Not In My Backyard

by Michael Sean Winters

View Author Profile

Join the Conversation

Send your thoughts to Letters to the Editor. Learn more

NIMBY – not in my back yard – sensitivities have, for the moment, derailed the President’s plan to close Gitmo. The Republicans, led by Sen. Lindsay Graham who claims to support closing the extra-legal detention facility, beat the White House to the punch framing the issue, appealing to people’s understandable sense of fear of terrorists. Admittedly, there is not much beyond fear for the GOP to campaign on, but this fear casts an unusually harsh light on our prison system.

The television show “Prison Break” notwithstanding, when was the last time you heard of an actual prison break at a maximum security prison in the United States? Yet, every time state or federal authorities need to build a new prison, the NIMBY sensibility returns. I have never understood it. If someone did break out of prison, I suspect the last thing they would do is hang out in the immediate vicinity.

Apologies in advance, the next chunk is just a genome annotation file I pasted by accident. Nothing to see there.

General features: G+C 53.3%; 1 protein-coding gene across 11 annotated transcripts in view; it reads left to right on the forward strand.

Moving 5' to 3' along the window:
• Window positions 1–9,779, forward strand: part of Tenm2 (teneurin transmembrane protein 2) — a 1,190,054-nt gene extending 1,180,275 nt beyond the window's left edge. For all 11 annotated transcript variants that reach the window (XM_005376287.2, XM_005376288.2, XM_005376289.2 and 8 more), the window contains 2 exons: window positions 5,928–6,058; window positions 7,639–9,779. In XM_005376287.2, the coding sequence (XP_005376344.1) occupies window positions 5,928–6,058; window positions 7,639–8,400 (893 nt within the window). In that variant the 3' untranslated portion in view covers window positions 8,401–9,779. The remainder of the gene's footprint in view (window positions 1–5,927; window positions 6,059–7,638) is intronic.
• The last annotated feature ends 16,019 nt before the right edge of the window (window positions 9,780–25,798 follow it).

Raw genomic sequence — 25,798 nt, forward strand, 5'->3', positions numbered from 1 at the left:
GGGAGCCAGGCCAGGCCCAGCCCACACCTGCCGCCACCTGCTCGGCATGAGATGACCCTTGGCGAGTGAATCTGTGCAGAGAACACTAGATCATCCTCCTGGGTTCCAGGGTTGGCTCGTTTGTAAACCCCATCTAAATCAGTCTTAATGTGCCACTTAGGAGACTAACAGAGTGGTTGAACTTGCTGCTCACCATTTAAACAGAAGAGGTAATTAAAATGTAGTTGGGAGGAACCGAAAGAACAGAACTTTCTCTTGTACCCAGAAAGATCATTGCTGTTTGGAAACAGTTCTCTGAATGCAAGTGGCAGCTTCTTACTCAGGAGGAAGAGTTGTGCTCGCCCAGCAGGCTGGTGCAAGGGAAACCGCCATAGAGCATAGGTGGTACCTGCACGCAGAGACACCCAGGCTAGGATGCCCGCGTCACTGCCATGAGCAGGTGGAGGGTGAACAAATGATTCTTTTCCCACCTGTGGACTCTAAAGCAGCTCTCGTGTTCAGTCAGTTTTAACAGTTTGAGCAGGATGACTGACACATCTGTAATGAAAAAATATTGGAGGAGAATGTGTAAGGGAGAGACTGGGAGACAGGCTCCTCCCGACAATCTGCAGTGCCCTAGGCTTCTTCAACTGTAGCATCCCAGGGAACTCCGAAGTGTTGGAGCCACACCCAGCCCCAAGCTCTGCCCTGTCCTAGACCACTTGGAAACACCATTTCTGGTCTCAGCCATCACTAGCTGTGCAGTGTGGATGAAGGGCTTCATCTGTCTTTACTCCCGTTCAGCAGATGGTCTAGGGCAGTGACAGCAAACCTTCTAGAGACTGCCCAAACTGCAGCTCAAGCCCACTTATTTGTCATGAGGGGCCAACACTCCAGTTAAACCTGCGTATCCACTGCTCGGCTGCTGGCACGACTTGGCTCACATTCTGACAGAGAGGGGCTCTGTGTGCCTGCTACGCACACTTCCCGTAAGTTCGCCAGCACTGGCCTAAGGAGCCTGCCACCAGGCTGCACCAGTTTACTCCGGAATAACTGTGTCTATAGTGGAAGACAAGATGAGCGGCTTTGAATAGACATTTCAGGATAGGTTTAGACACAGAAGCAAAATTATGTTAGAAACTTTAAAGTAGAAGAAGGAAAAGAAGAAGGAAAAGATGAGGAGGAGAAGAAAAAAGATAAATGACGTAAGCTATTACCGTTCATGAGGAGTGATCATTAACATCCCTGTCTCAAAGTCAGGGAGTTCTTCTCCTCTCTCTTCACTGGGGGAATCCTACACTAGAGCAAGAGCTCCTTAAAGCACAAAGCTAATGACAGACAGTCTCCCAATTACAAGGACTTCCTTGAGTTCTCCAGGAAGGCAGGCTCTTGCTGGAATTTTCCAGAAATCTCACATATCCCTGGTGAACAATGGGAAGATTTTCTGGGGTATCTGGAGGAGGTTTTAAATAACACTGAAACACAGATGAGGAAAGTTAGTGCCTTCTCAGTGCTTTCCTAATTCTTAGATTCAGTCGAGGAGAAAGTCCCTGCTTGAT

Be that as it may, both houses of Congress have refused to authorize funds for closing Gitmo lest the detainees end up at a federal facility in their home district. Of course, the crass political choice would be for the President to designate a federal facility in Oklahoma which was the state in which he polled the worst last November, losing by a whopping 66 to 34 percent. Or Wyoming, ideally somewhere close to Dick Cheney’s ranch, a state Obama lost by 65 to 33 percent.

President Obama continues to enjoy stratospheric poll numbers. The RealClearPolitics polling average shows him with a 61.2 percent approval rating. That should provide some cover for Congress. Yet, despite the strong backing of progressive advocacy groups, only six senators backed Obama yesterday. Alas, our democracy does not always yield wise results, but it almost always yields results that will help incumbents in their next election.

Latest News


1x per dayDaily Newsletters
1x per weekWeekly Newsletters
2x WeeklyBiweekly Newsletters